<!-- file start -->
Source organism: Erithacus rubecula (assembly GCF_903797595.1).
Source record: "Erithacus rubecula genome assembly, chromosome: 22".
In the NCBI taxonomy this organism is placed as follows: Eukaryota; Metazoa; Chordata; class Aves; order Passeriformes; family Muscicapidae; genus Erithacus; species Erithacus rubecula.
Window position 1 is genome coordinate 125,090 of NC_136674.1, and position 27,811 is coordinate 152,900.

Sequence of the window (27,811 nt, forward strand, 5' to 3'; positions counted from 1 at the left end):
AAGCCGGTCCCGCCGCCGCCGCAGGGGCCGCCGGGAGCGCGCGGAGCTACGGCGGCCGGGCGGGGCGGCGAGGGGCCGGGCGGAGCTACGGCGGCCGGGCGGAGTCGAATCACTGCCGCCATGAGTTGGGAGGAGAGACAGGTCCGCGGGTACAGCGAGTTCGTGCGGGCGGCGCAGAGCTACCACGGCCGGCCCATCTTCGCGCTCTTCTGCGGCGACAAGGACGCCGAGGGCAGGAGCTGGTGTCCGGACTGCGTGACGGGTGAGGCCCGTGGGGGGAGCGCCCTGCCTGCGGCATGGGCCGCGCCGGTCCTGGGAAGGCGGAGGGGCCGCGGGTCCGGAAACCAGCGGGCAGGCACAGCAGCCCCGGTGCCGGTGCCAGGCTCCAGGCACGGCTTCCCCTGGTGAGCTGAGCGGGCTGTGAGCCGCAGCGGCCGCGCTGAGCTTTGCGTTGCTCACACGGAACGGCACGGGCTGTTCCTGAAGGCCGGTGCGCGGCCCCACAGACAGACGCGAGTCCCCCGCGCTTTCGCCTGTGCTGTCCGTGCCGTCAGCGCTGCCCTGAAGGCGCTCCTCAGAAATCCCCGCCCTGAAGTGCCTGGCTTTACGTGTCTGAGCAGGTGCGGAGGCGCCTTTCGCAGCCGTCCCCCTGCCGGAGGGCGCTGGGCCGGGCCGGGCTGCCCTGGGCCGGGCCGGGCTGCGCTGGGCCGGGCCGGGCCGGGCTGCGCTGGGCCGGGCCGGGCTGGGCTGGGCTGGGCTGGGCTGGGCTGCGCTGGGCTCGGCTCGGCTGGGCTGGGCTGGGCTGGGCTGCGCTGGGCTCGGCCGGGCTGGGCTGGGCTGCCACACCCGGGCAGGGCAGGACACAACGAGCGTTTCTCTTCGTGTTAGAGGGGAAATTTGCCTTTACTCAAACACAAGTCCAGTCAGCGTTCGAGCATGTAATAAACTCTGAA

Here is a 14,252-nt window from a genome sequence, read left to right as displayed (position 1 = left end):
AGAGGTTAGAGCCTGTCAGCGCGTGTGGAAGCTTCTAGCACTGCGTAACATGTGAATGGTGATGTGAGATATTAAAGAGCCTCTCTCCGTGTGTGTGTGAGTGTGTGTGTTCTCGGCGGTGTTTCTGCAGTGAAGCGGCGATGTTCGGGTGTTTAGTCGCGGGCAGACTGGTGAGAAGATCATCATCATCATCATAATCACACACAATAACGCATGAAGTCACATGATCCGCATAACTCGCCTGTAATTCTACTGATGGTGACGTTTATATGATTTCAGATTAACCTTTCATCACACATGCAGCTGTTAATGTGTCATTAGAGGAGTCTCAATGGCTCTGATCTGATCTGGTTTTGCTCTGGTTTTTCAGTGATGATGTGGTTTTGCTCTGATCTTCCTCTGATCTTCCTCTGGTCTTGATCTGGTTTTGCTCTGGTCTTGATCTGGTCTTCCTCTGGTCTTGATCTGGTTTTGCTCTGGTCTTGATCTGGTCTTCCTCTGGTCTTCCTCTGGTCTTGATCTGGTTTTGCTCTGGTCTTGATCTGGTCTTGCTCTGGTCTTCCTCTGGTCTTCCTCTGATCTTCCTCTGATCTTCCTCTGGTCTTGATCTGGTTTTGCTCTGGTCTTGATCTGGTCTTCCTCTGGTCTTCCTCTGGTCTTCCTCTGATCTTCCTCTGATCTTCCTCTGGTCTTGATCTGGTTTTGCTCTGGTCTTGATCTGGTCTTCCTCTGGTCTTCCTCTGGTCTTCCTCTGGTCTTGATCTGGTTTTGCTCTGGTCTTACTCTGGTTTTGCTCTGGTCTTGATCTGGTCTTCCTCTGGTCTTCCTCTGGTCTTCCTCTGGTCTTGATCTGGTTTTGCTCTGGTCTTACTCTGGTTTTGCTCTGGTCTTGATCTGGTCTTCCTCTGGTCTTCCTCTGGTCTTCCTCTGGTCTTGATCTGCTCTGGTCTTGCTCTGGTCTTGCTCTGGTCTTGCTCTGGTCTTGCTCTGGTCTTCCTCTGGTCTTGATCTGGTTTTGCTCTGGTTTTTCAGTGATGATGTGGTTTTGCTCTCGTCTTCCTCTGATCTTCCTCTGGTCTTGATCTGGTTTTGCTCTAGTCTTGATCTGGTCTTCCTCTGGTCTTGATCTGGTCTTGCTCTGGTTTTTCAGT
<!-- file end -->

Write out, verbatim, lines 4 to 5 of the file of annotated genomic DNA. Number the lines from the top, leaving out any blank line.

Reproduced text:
Window position 1 is genome coordinate 125,090 of NC_136674.1, and position 27,811 is coordinate 152,900.

Sequence of the window (27,811 nt, forward strand, 5' to 3'; positions counted from 1 at the left end):